A portosystemic shunt is when there is an abnormal vein that connects the blood returning from the intestines to the vein returning blood to the heart.

This forces the blood to bypass the liver meaning that toxins are not filtered out of the blood. This means that levels can build and become dangerous, eventually leading to serious health issues. This is often a birth defect and does not commonly appear later in life. 

Hip and elbow dysplasia means that the balls and sockets of the joints do not fit together properly. This means that the joints are very prone to popping out and dislocating. This can be very painful for your dog if left untreated. 

Panosteitis is a painful condition where the outer surface of one or more of the long leg bones becomes inflamed. This is more colloquially known as growing pains. It can move around the body and can affect multiple limbs at the same time. 

Potential for weight gain

Irish Wolfhounds are relatively skinny animals by nature, but this does not mean that they can’t put on weight if supplied with an incorrect food source.

Obesity can  be a real problem as it exacerbates several other, pre-existing health conditions. These include worsening joint problems, digestive and metabolic disorders, back pain, and heart disease.


Easy to train

This dog breed does not fully mature until they are at least 18 months old. During this juvenile period, the puppies can be very destructive. If they are left alone for long periods then they are known to often injure themselves. 

It is a good idea to take your dog to puppy classes for socialization as early as possible. This will teach them from an early age the importance of obedience. These dogs respond best to positive reinforcement, and you should always speak kindly to them. 


Irish Wolfhounds are a very intelligent breed and will learn very fast. They are a sighthound breed, meaning that they will run off as soon as they see something to chase, but they will eventually learn to come back when you call them. 

Irish wolfhound

Potential to bite

These dogs have been selectively bred and trained to hunt down wolves in the woods with ease.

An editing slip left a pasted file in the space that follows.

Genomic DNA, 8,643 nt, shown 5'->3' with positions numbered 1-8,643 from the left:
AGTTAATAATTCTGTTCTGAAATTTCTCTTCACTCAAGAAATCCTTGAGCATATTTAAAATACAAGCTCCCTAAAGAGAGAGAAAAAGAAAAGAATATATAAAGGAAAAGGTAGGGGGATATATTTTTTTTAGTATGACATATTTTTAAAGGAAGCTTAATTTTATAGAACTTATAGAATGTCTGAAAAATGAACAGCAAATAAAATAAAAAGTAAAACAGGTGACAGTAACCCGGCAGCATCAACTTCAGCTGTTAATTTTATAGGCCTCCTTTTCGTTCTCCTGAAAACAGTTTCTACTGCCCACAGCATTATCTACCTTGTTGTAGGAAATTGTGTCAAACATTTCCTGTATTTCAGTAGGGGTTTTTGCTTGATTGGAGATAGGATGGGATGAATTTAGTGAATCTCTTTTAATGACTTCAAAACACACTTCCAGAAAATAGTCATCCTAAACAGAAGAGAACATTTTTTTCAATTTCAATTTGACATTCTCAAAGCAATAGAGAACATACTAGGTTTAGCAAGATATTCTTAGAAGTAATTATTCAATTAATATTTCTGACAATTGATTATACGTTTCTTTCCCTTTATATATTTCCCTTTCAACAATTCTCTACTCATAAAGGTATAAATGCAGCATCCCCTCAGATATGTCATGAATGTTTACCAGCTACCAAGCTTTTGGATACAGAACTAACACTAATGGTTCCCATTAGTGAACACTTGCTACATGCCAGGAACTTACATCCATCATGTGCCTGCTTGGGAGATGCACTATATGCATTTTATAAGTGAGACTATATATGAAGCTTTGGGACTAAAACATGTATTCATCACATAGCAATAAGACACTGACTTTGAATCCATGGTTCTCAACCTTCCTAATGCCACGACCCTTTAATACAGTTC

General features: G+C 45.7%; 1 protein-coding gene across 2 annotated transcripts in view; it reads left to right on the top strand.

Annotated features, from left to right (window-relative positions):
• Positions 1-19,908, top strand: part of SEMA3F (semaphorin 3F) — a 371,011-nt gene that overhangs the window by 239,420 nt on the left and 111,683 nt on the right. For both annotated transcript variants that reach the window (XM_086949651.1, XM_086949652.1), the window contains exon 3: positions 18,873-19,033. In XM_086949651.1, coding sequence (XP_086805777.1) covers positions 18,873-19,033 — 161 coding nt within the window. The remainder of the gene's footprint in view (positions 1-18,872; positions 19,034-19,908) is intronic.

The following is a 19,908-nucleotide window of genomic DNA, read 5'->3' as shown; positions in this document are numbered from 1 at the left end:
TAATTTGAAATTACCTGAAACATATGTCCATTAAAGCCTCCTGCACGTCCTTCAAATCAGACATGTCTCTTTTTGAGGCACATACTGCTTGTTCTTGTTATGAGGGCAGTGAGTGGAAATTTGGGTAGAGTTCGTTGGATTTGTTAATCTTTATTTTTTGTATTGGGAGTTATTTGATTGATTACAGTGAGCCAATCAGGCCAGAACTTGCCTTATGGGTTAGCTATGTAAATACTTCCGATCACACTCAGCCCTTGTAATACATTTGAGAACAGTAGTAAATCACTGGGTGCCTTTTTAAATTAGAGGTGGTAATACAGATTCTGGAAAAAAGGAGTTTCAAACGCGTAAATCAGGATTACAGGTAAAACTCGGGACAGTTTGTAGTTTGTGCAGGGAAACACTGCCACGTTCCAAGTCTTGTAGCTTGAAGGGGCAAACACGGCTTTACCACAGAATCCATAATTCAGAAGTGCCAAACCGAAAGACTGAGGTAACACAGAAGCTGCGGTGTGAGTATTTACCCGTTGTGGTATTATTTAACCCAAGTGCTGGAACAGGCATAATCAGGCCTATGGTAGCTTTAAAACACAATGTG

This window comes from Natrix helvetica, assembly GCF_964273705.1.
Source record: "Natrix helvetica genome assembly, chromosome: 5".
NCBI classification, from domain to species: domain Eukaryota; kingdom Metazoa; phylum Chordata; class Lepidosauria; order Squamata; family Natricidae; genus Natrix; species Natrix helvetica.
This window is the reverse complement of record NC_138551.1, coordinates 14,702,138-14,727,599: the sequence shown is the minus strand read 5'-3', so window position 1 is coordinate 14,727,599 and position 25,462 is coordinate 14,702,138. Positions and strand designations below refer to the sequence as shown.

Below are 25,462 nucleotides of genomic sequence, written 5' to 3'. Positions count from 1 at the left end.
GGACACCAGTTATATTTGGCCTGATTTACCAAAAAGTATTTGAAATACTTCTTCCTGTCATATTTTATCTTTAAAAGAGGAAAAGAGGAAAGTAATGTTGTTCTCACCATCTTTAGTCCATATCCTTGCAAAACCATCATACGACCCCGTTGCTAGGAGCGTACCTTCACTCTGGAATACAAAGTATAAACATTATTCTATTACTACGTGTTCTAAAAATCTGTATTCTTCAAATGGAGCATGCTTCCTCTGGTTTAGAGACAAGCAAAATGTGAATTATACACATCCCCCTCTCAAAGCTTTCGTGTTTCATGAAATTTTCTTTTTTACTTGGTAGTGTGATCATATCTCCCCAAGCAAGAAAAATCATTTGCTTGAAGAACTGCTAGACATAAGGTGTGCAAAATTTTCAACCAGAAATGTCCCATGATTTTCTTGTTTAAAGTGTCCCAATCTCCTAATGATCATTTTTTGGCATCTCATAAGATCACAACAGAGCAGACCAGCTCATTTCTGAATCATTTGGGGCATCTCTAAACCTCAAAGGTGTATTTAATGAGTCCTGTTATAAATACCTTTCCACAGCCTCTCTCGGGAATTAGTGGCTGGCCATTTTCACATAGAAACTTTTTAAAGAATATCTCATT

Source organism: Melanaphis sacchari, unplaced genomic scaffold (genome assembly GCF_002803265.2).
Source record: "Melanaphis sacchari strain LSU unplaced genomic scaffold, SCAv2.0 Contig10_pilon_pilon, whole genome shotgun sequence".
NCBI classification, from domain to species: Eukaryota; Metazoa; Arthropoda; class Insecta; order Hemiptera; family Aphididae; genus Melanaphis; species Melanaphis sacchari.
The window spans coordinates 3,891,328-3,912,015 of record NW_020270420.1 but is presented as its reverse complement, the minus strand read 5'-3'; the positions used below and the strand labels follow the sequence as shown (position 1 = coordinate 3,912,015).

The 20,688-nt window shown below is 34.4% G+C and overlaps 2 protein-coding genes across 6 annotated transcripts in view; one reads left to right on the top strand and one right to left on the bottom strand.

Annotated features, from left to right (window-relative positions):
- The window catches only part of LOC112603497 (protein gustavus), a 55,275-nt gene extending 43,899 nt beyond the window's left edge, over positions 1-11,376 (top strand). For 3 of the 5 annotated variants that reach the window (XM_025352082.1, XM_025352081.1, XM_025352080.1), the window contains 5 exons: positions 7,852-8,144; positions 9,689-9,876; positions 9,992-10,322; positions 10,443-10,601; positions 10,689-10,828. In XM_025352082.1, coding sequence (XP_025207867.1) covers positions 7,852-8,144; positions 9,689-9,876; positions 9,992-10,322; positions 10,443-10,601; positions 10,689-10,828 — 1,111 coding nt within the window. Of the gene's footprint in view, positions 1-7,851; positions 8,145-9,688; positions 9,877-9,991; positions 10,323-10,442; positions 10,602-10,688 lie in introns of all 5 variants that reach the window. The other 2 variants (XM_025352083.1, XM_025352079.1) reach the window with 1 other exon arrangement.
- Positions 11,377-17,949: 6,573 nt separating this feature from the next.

This means that they have very strong hunting instincts and a lot of muscle to back that up. Their bite strength measures at about 224 PSIO, which is not something that you want to experience.

Irish Wolfhounds are not violent or vicious and are unlikely to bite you without being provoked.

Tendency to bark or howl

These are not particularly noisy dogs and will not bark and howl excessively. They may begin to howl if they see some prey to hunt, as a warning, as an expression of joy or pain, or simply to communicate with you. They are most prone to howling when they are around other Irish Wolfhounds. 


The first written record of this species is from 391 CE. Consul Quintus Aurelius Symmachus presented 7 of these dogs from Ireland to Rome as a contribution to the shows and games.

They were intended to be used to fight lions and bears in the Colosseum. Consul Symmachus wrote a thank you note to his brother, who sourced the dogs and this is our first written record of their existence. 

Through the years Irish Wolfhounds became a staple element of royal courts, including Edward II, Elizabeth I, and Henry VIII in England and Henry IV in France. They were often gifted from royal families to other countries such as Spain, Sweden, and Denmark. 

They were used to hunt wolves in the English and Irish countryside, but by the 18th century there were none left. This meant that the Wolfhounds were no longer necessary and the population went into a rapid decline. 

In 1750 there’s documents showing the Earl of Chesterfield’s upset and frustration about how futile his 2-year search for one was. Skip forward 20 years and the author Oliver Goldsmith is lamenting that they were only found in the houses of gentlemen and kept as a curiosity.